Almost there… almost… yeah.

I am in a pre-show state of disrepair. Everything is broken. I am broken. Yesterday my very expensive and eternally* useful camera wouldn’t turn on. My headphones are held together with araldite and sellotape. My laptop is doing something strange with sound that is horrendously worrying seeing as we are planning to operate the show from it on Friday. I have a blister on my left foot that is making it difficult to walk. As soon as the sun came out an arm fell of my sunglasses. I need a hair cut. I need to clear up the desktop of my computer so I can actually see the things I’m meant to be working on. I need to sort out all of these things but I just. Don’t. Have. Time.

They will have to wait.

Almost there.

Four days.




23rd of April 2013 and 2012

Today is the 23rd of April 2013. Today we have finalised all of the texts in the show, which was the last thing that we didn’t quite know about. Today we bought a pilot’s hat from a vintage shop in Brighton, ate lunch in the sun in the Pavillion gardens, drank beer in the theatre at night, and are about to go to Adrian’s house for some sleep. Today, quite by chance, when looking for an old version of the Karaoke text, I stumbled upon the only page of notes that I have ever typed up from this whole process. They are dated 23rd April 2012, and so it seems appropriate to share them:

Rehearsal 23rd of April

  • Warm up – the Art of Volcanoes dance: Presidents of the USA, Volcano
  • Volcano tours of Falmouth and the performance centre
    • Pendennis point
    • Underground
    • Rugby Club
    • Penryn house
    • Performance Centre lift shaft
  • 10 ways to be a volcano
    • Unstill-life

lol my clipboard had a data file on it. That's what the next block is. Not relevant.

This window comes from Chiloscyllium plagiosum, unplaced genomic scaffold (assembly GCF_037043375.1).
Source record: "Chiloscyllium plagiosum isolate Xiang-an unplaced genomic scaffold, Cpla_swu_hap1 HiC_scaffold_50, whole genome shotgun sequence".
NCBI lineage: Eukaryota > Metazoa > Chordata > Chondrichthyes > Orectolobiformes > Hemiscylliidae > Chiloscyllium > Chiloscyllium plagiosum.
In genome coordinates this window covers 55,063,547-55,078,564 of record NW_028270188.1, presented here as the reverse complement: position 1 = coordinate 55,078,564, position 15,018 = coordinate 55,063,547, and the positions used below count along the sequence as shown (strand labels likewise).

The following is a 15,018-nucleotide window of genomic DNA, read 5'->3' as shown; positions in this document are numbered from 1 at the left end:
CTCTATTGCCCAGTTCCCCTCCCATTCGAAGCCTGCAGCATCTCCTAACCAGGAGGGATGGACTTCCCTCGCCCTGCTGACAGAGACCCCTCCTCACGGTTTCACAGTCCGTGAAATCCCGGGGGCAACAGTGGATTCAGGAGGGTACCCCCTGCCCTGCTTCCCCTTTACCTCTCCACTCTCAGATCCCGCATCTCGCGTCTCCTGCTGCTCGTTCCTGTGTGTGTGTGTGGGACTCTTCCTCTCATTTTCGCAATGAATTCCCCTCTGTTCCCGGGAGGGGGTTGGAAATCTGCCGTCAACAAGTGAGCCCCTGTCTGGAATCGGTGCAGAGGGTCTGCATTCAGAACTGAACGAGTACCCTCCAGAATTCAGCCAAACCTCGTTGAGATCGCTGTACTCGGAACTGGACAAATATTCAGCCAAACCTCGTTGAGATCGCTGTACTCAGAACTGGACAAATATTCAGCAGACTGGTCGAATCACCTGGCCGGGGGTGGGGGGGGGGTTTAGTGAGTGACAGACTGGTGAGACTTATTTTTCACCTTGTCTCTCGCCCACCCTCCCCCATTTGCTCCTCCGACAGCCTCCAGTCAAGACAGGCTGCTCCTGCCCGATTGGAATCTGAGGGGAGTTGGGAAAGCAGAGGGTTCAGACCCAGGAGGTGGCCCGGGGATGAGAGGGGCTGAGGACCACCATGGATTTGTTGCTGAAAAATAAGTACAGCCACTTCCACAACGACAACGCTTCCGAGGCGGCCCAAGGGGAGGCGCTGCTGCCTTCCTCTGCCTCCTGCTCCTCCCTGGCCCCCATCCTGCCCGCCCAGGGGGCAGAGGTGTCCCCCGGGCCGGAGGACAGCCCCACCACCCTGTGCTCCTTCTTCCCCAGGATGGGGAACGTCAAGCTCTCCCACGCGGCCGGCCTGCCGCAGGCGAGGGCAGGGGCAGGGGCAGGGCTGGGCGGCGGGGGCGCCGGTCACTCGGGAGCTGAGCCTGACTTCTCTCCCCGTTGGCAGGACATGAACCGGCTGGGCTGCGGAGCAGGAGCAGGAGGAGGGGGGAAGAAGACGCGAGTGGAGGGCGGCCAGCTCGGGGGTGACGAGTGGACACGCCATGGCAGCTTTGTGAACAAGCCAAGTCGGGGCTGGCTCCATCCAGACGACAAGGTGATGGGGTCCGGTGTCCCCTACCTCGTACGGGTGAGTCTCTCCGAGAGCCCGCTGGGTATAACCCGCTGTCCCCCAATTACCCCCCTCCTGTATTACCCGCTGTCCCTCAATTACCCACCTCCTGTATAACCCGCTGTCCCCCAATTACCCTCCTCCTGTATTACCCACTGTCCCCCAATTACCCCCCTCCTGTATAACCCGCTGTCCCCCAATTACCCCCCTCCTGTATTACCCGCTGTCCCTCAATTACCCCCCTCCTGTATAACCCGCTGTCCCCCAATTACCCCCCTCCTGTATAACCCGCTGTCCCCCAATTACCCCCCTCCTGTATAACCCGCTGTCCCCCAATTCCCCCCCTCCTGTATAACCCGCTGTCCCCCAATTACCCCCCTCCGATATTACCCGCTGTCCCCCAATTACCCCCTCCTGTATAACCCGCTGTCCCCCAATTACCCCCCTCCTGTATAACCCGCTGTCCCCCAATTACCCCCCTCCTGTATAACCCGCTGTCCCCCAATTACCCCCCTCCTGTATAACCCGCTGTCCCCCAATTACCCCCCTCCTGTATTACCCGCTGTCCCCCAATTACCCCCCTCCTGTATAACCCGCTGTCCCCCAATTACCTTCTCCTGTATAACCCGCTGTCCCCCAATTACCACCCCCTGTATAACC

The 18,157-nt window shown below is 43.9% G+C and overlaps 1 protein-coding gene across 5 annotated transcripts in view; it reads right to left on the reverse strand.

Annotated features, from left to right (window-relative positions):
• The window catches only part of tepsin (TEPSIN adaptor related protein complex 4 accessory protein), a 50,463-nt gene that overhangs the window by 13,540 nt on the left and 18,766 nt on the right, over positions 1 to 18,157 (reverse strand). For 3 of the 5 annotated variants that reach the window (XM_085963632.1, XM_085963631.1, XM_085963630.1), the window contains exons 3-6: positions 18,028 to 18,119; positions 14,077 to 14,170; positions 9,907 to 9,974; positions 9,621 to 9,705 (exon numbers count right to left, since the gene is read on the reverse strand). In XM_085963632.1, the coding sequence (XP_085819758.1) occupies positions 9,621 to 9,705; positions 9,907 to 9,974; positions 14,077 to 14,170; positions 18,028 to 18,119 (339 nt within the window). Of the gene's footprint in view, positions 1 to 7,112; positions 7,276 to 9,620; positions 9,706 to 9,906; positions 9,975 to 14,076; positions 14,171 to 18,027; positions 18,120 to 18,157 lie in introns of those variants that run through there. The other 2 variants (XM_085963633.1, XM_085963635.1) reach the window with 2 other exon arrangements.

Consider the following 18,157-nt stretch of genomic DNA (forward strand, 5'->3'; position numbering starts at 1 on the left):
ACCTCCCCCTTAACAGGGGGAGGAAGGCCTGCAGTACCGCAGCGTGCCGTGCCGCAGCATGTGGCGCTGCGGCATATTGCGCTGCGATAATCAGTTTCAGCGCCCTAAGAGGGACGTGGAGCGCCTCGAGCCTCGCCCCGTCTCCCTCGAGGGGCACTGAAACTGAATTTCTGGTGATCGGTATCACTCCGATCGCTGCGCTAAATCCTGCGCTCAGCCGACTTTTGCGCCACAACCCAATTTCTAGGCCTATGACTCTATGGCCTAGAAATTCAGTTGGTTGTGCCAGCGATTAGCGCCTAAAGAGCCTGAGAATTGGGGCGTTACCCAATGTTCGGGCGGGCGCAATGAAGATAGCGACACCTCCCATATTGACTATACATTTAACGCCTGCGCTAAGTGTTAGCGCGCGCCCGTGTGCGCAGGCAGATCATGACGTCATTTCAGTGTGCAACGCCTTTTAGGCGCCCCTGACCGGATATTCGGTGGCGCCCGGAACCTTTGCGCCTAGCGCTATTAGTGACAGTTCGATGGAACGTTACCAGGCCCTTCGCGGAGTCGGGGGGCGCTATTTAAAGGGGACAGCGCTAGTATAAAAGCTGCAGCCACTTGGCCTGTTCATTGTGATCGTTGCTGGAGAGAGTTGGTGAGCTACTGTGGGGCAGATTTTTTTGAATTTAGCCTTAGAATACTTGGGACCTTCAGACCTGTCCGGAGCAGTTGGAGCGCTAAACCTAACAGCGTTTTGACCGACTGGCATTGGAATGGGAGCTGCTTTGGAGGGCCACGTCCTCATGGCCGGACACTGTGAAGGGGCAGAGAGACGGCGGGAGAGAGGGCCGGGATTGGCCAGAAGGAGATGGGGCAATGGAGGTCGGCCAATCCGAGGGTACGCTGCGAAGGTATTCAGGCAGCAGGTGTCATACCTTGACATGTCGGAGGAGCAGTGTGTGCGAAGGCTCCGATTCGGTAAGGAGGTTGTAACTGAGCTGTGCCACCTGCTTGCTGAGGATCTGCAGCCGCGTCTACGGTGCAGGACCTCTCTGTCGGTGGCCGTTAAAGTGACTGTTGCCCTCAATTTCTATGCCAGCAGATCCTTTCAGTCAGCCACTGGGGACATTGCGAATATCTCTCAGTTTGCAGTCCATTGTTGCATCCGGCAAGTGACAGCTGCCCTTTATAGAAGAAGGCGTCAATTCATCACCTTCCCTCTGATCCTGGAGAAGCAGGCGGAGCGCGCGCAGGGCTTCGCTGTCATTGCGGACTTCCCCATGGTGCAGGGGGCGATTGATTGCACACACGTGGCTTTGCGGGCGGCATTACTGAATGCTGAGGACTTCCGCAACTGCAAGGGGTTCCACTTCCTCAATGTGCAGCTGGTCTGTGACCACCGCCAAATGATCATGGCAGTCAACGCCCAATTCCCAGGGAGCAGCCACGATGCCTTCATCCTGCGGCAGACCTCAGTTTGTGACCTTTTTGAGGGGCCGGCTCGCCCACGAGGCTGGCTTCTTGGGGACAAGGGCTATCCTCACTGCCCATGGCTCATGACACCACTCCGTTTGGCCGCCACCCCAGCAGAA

• Along the arm/noises
    • Tongue
  • Karaoke
    • Speaking the words instead of singing – Unchained Melody
    • With narration, responding to the narrator
    • He only listens to karaoke versions of songs
  • The Pilot
    • A really clear snapshot
    • Narrated
    • Costume, in a pool of light – feels like a photograph
    • The world around him is frozen
  • Talking about Volcanoes
    • 112 types of grass grown on Volcanoes
    • There are 16 volcanoes in Falmouth but we don’t talk about it as it might scare off potential students
    • Goats and snakes live on volcanoes, but not all of them can deal with the heat

There’s a month to go and it feels all right, actually.

So today is the 11th of April. It’s just under one month until the premiere of Volcano on the 10th of May and we’ve done so much reshaping, writing, shuffling over the past months that it would be ridiculous to suggest that there haven’t been times when this show has felt like a book that you’ve been struggling with: one where you’ve been staring at the words on the page for so long that not only are you not taking them in, they don’t even mean anything anymore. At other times breakthroughs have been sudden and thrilling, only to fall apart almost as fast. Conversely, there has been material that has built slowly and beautifully, creeping out, working well, growing each time we do it. And there have – thankfully – been moments where we’ve looked over our show (like Simba at the start of the Lion King – Aaahsavegnya!) and thought, ‘hey, that’s pretty good, y’know’.

Because it finally feels like this show is coming back together into something stronger and fuller than it was before. And that’s what we’ve been trying to do for a long time. And yes, it’s taken a long time.